Pollinator fig wasp on the fig syconium surface. Photo credit: Nikhil More

In a previously published study, we showed by experimentally loading different numbers of nematodes onto wasp vehicles that the hitchhiking nematodes behave as harmless commensals at lower numbers while at higher numbers they act as parasites; such parasites negatively affect the survival and reproduction of both their fig wasp vehicles as well as of the host fig trees. These experimental results together with the natural low abundance of nematodes on wasp vehicles that successfully reach their destination suggested that the nematodes might be able to differentiate between wasp vehicles loaded with lower or higher numbers of co-passenger nematodes. We therefore asked the following questions. Do the nematodes estimate the numbers of co-travellers on vehicles before embarking on them? If yes, what are the cues involved? Do they differentiate between co-passengers of the same species (i.e., conspecifics) from co-passengers belonging to different species (i.e., heterospecifics)? Does this discrimination ability differ between carnivorous and herbivorous nematodes?

Adult diplogasterid nematodes under the microscope. Photo credit: Satyajeet Gupta

To answer these intriguing questions, we offered individual nematodes a choice between live fig wasps loaded with varying numbers of conspecific nematodes. As expected, both Schistonchus and Teratodiplogaster avoided overcrowded vehicles and chose to embark onto vehicles with lower numbers of conspecific nematodes. Since vehicles contain potential mates, therefore the presence of conspecifics as co-passengers is vital for reproduction at their destination. Surprisingly, the herbivorous nematodes preferred an empty vehicle while the carnivorous ones did not. The choice of an empty vehicle might sound absurd at first, but when we observed Schistonchus nematodes boarding the empty vehicle “in pairs”, unlike Teratodiplogaster, then we were assured that the choice is correct indeed! Hitchhiking as a pair ensured that the juvenile phoretic nematodes always had a partner to mate with at their final destination. So far, we have found nematodes of both sexes, and no hermaphrodites, but we do not know how the pre-boarding pairing occurs.
Both nematode types were unable to discriminate between live fig wasps loaded with varying numbers of heterospecific nematodes. It appears that the nematodes fail to recognize the presence of heterospecific co-passengers and treat them as empty vehicles.

Well then, how do the nematodes discriminate between vehicles carrying different numbers of conspecifics? Nematodes are known to use a combination of different types of host- specific cues such as chemical and vibrational cues that might play a role in directing them towards their carriers. Since vibrational cues potentially emitted by wasps loaded with different numbers of passengers were hard to mimic, we tested if chemical cues were responsible for the discrimination. Nematodes gather host-specific chemical information by standing on their “tails” and waving their front ends that are laden with sensory structures. This behavior is referred to as nictation. By offering individual nematodes a choice between volatiles emitted by wasps carrying a low or high number of conspecific passengers, we showed that both types of nematodes chose volatiles emitted by wasps carrying fewer passengers. This suggests that hitchhiking nematodes use olfactory cues from their vehicles and co-passengers to choose their vehicles.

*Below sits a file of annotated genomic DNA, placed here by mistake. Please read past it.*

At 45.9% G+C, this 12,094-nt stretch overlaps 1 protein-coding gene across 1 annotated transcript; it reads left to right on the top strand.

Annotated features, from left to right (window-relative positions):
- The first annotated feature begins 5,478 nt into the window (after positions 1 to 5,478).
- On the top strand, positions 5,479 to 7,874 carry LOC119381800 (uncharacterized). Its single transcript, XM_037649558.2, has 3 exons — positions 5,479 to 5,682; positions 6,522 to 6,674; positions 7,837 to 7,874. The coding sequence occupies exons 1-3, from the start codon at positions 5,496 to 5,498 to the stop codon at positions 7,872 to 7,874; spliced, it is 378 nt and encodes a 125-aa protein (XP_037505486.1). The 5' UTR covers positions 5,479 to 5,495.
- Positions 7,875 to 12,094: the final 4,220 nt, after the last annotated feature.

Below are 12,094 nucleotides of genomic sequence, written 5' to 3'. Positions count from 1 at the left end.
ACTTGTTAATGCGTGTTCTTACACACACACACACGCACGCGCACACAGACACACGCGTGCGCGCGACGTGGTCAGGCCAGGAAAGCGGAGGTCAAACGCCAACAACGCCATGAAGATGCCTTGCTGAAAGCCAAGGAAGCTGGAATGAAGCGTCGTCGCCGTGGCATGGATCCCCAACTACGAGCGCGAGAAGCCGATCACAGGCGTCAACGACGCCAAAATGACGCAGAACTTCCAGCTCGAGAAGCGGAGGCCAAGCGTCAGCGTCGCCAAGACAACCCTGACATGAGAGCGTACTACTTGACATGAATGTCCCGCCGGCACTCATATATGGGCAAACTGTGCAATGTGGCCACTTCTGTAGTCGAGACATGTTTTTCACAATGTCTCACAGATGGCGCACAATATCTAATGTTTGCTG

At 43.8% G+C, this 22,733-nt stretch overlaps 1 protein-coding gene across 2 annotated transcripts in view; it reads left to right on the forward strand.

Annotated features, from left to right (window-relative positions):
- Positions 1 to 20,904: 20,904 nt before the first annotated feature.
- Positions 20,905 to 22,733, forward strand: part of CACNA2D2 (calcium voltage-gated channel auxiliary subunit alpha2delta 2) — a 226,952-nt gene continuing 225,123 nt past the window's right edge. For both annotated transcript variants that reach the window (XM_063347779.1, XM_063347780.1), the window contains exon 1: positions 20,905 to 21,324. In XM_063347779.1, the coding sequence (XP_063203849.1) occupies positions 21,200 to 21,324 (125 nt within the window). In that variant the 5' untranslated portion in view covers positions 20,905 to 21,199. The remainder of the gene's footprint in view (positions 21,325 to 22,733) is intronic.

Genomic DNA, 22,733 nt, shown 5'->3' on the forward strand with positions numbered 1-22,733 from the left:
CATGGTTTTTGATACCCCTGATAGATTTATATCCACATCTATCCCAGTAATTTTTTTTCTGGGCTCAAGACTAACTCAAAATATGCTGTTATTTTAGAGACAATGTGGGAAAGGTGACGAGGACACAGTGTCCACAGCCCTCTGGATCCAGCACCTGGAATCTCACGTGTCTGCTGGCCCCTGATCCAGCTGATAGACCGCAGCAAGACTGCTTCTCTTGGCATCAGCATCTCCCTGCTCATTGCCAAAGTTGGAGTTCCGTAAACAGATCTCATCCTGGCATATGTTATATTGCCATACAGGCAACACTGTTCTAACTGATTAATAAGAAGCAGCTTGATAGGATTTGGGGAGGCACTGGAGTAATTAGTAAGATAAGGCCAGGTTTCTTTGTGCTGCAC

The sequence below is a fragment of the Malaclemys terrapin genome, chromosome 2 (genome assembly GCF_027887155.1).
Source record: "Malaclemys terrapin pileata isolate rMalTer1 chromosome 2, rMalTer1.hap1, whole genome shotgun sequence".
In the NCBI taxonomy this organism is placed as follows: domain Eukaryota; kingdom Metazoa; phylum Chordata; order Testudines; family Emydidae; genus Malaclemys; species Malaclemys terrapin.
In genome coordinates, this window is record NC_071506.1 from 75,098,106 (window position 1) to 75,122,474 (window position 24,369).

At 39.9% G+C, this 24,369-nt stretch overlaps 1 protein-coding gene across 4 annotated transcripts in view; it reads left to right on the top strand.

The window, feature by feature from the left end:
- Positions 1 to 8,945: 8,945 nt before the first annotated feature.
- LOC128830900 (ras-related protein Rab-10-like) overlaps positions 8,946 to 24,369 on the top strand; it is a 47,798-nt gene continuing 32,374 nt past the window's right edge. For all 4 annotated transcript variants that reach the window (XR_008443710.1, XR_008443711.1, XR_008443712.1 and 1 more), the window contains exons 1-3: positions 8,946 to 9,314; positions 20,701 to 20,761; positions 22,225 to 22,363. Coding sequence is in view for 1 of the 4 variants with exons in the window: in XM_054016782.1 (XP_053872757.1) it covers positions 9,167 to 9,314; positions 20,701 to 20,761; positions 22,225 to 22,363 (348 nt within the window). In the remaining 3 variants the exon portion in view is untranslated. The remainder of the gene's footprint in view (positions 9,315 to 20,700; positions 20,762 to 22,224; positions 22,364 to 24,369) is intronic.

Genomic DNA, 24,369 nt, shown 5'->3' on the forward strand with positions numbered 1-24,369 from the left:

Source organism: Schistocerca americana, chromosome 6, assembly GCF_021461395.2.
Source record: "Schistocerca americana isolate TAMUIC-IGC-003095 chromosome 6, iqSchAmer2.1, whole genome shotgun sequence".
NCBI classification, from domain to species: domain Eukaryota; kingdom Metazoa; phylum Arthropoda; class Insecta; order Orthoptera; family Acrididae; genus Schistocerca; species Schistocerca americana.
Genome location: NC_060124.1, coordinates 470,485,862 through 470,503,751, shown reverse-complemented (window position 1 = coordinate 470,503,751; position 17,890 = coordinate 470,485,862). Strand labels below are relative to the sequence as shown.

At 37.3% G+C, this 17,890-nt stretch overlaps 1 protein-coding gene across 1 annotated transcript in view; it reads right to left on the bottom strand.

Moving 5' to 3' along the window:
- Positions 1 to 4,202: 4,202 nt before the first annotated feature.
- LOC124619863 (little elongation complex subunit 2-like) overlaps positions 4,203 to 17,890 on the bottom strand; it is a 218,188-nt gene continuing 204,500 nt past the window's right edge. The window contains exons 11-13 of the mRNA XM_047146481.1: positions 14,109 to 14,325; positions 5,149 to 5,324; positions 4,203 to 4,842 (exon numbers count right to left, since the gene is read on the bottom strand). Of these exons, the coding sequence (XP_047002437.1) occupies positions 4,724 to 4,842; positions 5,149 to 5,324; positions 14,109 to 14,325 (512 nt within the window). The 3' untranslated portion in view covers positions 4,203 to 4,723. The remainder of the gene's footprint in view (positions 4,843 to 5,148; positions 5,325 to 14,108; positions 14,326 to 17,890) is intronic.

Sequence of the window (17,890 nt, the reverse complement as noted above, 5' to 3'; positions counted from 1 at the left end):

The study system – fig plant, fig wasp and nematode parasites. Nematodes prefer to hitchhike on wasps with fewer conspecifics. Photo credit: Satyajeet Gupta

Picking a wasp vehicle with a large number of conspecifics on it might seem lucrative due to the promise of obtaining multiple partners to mate with later, upon reaching the destination site. However, overloaded vehicles have a lower probability of reaching their destination as we have shown before. Therefore, it is essential to choose fig wasp vehicles with low conspecific numbers of nematodes. Through this exciting study, we have thus been able to pinpoint two opposing forces of natural selection – overcrowding and the presence of conspecifics that dictate vehicle choice. The trade-off between these two factors determines which vehicle the hitchhikers will select for dispersing from one host plant to another.

Read the paper

Read the full paper: Gupta, S. and Borges, R.M. (2020), Hopping on: Conspecific traveller density within a vehicle regulates parasitic hitchhiking between ephemeral microcosms. J Anim Ecol. Accepted Author Manuscript.

Volume 85:6 a slideshow


Male Montagu’s Harrier Edwin on the hunt for grasshoppers near Djilas, Senegal. Ellinor Schlaich et al.

Issue 85:6 is now online and for the first time we have two In Focus papers in the issue as we no longer want to limit ourselves to championing only one great paper!

The First is by Pedro Jardano and takes a look at the paper by Sazatornil et al. on morphological matches and the assembly of mutualistic hawkmoth–plant networks. The second is by Shawn Wilder and Punidan Jeyasingh and they review the paper by Zhang et al. on how warming and predation risk shape stoichiometry.

To make the most of all the great photos from our authors we have included a slideshow of the best images.

Read the full November 2016 issue here.